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Accepting What I Cannot Change

I went to France two months ago. On May 30th, I landed at the Charles de Gaulle Airport and took a taxi-cab to central Paris. I had jet lag and so was not very sharp at that moment. I looked at my cell phone and then, instead of returning it to my pocket, I laid it down on the seat next to me. When the taxi-cab arrived at my destination, I paid the driver and then exited. About one minute after the taxi-cab drove away, I realized that I had left my cell phone in the car. So, like that, I lost my cell phone.

This is relevant to because I used my cell phone as a camera. I had the intention of taking many pictures which I would them put on this web page. Unfortunately, I lost my phone/camera, so I could not do that.

When a bad thing happens, I wonder: what can I do to fix this? The answer is often: nothing. That was the case with my phone/camera. It was lost and I could not get it back. Then I ask: what did I do wrong to cause this? Sometimes the answer is: nothing. In this case, I did do something to cause the bad event: I laid the cell phone down on the seat next to me when I should have returned it to my pocket. I shall learn from that mistake and not repeat it. My next question is: am I morally guilty of sin? Sometimes the answer is yes, but in this case I think that the answer is no, or if I am guilty of the sin of sloth because I did not make the effort to put the phone in my pocket, then the sin is so small that it is not worth worrying about. Finally, I ask: what are the consequences of this bad event? The consequences are multiple. First, I could not call my friend Claudia in Paris and meet her. Second, and most importantly for this web site, I could not take pictures of castles, churches and museums to put on this web page. Third, I lost the phone number to a girl named Crystal whom I had met and wanted to see again.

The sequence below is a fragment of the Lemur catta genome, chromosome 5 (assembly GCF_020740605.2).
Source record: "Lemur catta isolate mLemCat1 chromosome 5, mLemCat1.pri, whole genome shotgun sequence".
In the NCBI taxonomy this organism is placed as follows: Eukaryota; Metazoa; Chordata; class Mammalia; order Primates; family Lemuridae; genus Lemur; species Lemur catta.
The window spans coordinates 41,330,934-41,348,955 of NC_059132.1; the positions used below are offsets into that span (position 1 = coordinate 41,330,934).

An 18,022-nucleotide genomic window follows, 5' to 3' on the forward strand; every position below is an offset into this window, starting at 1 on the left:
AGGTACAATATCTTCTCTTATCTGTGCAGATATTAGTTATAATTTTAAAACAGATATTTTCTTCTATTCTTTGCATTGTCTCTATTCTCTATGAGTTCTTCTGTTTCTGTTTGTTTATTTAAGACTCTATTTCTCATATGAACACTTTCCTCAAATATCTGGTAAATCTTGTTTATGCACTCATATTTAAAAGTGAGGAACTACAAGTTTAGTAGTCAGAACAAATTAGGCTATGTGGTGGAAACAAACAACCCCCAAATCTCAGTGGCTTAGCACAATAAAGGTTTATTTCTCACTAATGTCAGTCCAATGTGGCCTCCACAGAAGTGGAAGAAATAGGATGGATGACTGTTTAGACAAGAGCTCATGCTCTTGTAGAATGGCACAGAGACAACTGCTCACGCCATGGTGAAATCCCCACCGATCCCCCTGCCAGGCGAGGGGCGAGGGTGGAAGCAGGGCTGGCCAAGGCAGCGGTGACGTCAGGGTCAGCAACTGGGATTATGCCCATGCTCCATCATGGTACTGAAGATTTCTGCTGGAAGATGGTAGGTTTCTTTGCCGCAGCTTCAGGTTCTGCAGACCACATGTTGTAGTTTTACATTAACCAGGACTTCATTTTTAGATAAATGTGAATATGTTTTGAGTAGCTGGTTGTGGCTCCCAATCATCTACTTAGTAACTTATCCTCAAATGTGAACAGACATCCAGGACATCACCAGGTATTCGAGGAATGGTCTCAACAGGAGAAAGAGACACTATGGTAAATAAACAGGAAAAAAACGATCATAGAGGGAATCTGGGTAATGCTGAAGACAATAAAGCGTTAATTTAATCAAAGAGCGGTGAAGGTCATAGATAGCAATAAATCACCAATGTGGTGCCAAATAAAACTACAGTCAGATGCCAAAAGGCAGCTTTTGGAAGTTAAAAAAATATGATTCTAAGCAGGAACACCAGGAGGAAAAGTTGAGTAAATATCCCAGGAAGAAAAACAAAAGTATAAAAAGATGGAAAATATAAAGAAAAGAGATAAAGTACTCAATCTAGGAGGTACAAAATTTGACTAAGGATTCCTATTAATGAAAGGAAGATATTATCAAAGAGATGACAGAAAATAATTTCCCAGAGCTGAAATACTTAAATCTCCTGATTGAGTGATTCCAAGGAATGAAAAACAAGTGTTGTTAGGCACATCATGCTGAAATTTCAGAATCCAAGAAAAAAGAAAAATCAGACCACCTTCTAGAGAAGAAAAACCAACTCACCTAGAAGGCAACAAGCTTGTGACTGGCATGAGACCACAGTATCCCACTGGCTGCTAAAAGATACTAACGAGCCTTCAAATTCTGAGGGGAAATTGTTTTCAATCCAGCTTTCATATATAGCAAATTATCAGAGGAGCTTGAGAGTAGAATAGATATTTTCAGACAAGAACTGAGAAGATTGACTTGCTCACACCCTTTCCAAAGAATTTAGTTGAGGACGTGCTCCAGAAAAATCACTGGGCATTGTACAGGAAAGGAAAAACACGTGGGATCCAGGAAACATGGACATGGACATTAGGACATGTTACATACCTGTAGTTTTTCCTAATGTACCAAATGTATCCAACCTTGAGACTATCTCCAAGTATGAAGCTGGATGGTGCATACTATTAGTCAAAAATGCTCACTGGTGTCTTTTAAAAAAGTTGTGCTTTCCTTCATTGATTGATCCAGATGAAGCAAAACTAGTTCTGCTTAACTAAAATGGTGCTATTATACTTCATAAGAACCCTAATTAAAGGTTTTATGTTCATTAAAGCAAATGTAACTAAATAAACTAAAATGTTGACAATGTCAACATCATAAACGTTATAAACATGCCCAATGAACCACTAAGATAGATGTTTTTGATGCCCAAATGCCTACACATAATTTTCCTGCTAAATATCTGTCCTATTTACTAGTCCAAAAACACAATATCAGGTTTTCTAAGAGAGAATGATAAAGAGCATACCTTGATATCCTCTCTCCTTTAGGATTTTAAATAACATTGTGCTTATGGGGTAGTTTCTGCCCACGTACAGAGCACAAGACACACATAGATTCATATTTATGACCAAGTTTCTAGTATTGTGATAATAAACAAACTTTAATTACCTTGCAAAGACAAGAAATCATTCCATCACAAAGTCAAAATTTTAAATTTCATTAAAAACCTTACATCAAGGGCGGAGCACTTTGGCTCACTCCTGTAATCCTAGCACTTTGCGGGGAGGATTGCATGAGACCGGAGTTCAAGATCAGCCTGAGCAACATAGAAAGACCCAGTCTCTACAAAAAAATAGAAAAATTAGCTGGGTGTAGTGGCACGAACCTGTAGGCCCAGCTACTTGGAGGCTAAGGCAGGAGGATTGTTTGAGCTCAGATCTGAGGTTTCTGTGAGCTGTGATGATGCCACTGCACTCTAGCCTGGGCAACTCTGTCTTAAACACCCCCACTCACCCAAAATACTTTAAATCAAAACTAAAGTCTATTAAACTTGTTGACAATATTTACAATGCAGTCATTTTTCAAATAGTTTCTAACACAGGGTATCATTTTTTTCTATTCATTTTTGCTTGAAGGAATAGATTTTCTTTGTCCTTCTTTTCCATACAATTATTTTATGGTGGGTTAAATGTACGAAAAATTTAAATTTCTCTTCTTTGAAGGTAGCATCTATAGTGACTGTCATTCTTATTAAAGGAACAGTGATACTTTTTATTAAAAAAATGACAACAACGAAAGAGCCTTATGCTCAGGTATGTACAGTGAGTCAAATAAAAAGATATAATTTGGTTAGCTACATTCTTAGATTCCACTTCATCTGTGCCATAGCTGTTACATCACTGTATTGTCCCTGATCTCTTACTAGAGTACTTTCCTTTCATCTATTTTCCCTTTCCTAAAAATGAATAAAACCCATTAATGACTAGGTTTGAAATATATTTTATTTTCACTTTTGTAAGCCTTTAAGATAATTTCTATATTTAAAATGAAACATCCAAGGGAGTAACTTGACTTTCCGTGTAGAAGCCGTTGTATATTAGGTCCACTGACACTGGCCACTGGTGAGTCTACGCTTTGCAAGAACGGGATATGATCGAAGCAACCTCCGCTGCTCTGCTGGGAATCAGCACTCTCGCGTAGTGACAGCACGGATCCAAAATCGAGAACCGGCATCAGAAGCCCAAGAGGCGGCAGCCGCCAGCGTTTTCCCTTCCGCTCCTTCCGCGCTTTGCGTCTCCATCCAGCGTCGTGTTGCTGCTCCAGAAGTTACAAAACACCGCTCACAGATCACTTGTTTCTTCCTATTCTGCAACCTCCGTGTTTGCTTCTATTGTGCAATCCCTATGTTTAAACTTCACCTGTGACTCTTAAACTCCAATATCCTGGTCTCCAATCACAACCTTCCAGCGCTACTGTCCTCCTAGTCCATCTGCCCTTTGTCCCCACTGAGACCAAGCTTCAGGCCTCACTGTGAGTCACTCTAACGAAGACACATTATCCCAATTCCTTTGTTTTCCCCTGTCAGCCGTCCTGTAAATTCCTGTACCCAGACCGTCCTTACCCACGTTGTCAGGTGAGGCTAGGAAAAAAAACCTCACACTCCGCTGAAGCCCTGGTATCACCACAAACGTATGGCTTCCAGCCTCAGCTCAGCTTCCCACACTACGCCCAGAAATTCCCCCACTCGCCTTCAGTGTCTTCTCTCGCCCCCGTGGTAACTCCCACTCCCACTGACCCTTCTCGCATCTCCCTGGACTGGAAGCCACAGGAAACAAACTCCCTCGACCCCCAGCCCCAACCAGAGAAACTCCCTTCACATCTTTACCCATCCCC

Should I accept this bad event? I cannot change it, so I must accept it, but also I should learn from it and not make the same mistake again.